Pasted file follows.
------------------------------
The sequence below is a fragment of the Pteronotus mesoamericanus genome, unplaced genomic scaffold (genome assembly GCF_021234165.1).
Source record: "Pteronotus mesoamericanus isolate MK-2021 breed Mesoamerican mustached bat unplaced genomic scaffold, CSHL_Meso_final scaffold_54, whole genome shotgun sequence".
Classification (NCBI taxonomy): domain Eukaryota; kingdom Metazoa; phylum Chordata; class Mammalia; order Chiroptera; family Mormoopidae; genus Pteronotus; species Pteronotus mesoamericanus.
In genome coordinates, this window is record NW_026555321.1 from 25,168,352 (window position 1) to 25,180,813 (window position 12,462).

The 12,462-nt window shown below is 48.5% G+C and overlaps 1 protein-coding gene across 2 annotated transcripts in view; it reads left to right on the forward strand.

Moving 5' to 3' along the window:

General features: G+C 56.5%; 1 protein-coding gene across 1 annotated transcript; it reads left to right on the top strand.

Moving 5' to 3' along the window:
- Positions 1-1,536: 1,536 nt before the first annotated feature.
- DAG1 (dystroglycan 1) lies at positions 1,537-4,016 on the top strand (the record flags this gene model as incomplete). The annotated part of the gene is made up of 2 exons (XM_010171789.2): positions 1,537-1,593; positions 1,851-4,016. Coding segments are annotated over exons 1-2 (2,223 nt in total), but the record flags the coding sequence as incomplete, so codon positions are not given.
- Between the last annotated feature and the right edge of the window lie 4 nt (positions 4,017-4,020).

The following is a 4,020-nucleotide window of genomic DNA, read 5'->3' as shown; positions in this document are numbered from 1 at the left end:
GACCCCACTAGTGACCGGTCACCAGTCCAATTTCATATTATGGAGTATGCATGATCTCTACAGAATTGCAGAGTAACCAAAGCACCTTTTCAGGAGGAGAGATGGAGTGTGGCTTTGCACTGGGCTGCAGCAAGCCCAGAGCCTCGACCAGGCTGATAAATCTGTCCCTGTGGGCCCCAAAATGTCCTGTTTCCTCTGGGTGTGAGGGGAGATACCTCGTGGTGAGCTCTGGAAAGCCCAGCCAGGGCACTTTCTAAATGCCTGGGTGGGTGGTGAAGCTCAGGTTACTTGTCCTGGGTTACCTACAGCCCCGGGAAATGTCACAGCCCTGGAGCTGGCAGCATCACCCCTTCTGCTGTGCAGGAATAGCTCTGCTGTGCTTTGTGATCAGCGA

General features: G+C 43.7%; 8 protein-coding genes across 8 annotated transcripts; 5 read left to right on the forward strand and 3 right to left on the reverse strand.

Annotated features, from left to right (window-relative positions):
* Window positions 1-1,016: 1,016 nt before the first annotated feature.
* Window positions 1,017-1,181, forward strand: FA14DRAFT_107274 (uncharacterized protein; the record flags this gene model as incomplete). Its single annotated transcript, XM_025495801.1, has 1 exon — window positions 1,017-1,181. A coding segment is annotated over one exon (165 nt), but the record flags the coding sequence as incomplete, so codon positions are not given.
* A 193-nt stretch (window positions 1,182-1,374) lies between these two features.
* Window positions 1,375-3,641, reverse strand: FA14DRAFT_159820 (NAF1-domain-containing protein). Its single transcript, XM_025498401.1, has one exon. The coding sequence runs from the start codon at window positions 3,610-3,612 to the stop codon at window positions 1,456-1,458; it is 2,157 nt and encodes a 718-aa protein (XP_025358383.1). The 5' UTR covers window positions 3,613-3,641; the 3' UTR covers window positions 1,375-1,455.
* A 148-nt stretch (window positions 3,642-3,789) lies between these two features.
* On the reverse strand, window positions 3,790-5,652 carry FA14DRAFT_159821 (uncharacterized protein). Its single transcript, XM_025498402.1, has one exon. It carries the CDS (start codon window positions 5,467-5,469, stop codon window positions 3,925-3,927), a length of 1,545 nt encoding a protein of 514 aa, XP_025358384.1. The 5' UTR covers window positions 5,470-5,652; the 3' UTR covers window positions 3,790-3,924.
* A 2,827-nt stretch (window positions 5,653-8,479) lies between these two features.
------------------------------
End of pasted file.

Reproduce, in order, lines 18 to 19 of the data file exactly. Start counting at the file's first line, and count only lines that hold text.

* A 193-nt stretch (window positions 1,182-1,374) lies between these two features.
* Window positions 1,375-3,641, reverse strand: FA14DRAFT_159820 (NAF1-domain-containing protein). Its single transcript, XM_025498401.1, has one exon. The coding sequence runs from the start codon at window positions 3,610-3,612 to the stop codon at window positions 1,456-1,458; it is 2,157 nt and encodes a 718-aa protein (XP_025358383.1). The 5' UTR covers window positions 3,613-3,641; the 3' UTR covers window positions 1,375-1,455.